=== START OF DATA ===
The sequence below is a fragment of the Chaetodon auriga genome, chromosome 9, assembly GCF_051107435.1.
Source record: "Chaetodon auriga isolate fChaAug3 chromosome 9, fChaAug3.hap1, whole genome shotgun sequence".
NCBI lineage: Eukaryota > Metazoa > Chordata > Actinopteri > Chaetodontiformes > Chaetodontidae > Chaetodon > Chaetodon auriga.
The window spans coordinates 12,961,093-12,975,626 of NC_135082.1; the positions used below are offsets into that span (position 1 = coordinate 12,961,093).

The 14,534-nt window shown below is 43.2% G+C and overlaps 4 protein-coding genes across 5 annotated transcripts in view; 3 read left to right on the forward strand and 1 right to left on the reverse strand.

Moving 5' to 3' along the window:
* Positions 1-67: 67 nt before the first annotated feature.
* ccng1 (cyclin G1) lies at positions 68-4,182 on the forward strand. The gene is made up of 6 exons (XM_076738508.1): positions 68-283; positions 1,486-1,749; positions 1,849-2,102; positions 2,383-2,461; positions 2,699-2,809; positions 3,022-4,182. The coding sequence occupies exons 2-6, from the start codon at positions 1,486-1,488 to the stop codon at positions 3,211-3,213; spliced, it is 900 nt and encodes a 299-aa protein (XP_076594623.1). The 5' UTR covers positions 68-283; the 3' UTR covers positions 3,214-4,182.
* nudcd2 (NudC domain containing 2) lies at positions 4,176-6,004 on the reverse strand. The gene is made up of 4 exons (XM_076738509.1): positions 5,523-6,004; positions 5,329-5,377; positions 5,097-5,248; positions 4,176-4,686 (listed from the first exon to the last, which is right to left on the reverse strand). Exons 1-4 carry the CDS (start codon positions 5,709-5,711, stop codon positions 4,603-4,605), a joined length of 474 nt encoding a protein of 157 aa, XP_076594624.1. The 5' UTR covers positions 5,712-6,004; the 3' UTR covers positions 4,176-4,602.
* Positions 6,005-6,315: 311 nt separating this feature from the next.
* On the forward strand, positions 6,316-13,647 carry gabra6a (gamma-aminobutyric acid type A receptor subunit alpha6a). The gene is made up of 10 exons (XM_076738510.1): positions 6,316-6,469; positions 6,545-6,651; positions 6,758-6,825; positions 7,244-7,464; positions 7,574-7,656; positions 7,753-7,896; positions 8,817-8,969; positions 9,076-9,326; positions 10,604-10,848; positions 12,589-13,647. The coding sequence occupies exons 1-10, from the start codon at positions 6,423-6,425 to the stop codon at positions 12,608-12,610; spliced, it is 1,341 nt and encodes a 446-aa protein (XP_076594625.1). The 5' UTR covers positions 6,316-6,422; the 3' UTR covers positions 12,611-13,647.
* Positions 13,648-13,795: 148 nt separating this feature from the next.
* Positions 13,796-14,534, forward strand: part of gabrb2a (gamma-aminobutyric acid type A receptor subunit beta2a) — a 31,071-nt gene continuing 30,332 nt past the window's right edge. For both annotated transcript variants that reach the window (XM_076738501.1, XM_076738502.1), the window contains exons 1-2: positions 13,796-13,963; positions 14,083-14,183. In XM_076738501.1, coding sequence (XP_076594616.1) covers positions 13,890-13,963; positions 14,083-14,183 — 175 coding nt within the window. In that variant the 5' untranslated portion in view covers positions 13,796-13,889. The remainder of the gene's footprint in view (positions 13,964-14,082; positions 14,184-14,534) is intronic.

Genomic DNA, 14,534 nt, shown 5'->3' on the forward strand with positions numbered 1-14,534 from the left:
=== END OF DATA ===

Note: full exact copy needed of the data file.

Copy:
The sequence below is a fragment of the Chaetodon auriga genome, chromosome 9, assembly GCF_051107435.1.
Source record: "Chaetodon auriga isolate fChaAug3 chromosome 9, fChaAug3.hap1, whole genome shotgun sequence".
NCBI lineage: Eukaryota > Metazoa > Chordata > Actinopteri > Chaetodontiformes > Chaetodontidae > Chaetodon > Chaetodon auriga.
The window spans coordinates 12,961,093-12,975,626 of NC_135082.1; the positions used below are offsets into that span (position 1 = coordinate 12,961,093).

The 14,534-nt window shown below is 43.2% G+C and overlaps 4 protein-coding genes across 5 annotated transcripts in view; 3 read left to right on the forward strand and 1 right to left on the reverse strand.

Moving 5' to 3' along the window:
* Positions 1-67: 67 nt before the first annotated feature.
* ccng1 (cyclin G1) lies at positions 68-4,182 on the forward strand. The gene is made up of 6 exons (XM_076738508.1): positions 68-283; positions 1,486-1,749; positions 1,849-2,102; positions 2,383-2,461; positions 2,699-2,809; positions 3,022-4,182. The coding sequence occupies exons 2-6, from the start codon at positions 1,486-1,488 to the stop codon at positions 3,211-3,213; spliced, it is 900 nt and encodes a 299-aa protein (XP_076594623.1). The 5' UTR covers positions 68-283; the 3' UTR covers positions 3,214-4,182.
* nudcd2 (NudC domain containing 2) lies at positions 4,176-6,004 on the reverse strand. The gene is made up of 4 exons (XM_076738509.1): positions 5,523-6,004; positions 5,329-5,377; positions 5,097-5,248; positions 4,176-4,686 (listed from the first exon to the last, which is right to left on the reverse strand). Exons 1-4 carry the CDS (start codon positions 5,709-5,711, stop codon positions 4,603-4,605), a joined length of 474 nt encoding a protein of 157 aa, XP_076594624.1. The 5' UTR covers positions 5,712-6,004; the 3' UTR covers positions 4,176-4,602.
* Positions 6,005-6,315: 311 nt separating this feature from the next.
* On the forward strand, positions 6,316-13,647 carry gabra6a (gamma-aminobutyric acid type A receptor subunit alpha6a). The gene is made up of 10 exons (XM_076738510.1): positions 6,316-6,469; positions 6,545-6,651; positions 6,758-6,825; positions 7,244-7,464; positions 7,574-7,656; positions 7,753-7,896; positions 8,817-8,969; positions 9,076-9,326; positions 10,604-10,848; positions 12,589-13,647. The coding sequence occupies exons 1-10, from the start codon at positions 6,423-6,425 to the stop codon at positions 12,608-12,610; spliced, it is 1,341 nt and encodes a 446-aa protein (XP_076594625.1). The 5' UTR covers positions 6,316-6,422; the 3' UTR covers positions 12,611-13,647.
* Positions 13,648-13,795: 148 nt separating this feature from the next.
* Positions 13,796-14,534, forward strand: part of gabrb2a (gamma-aminobutyric acid type A receptor subunit beta2a) — a 31,071-nt gene continuing 30,332 nt past the window's right edge. For both annotated transcript variants that reach the window (XM_076738501.1, XM_076738502.1), the window contains exons 1-2: positions 13,796-13,963; positions 14,083-14,183. In XM_076738501.1, coding sequence (XP_076594616.1) covers positions 13,890-13,963; positions 14,083-14,183 — 175 coding nt within the window. In that variant the 5' untranslated portion in view covers positions 13,796-13,889. The remainder of the gene's footprint in view (positions 13,964-14,082; positions 14,184-14,534) is intronic.

Genomic DNA, 14,534 nt, shown 5'->3' on the forward strand with positions numbered 1-14,534 from the left: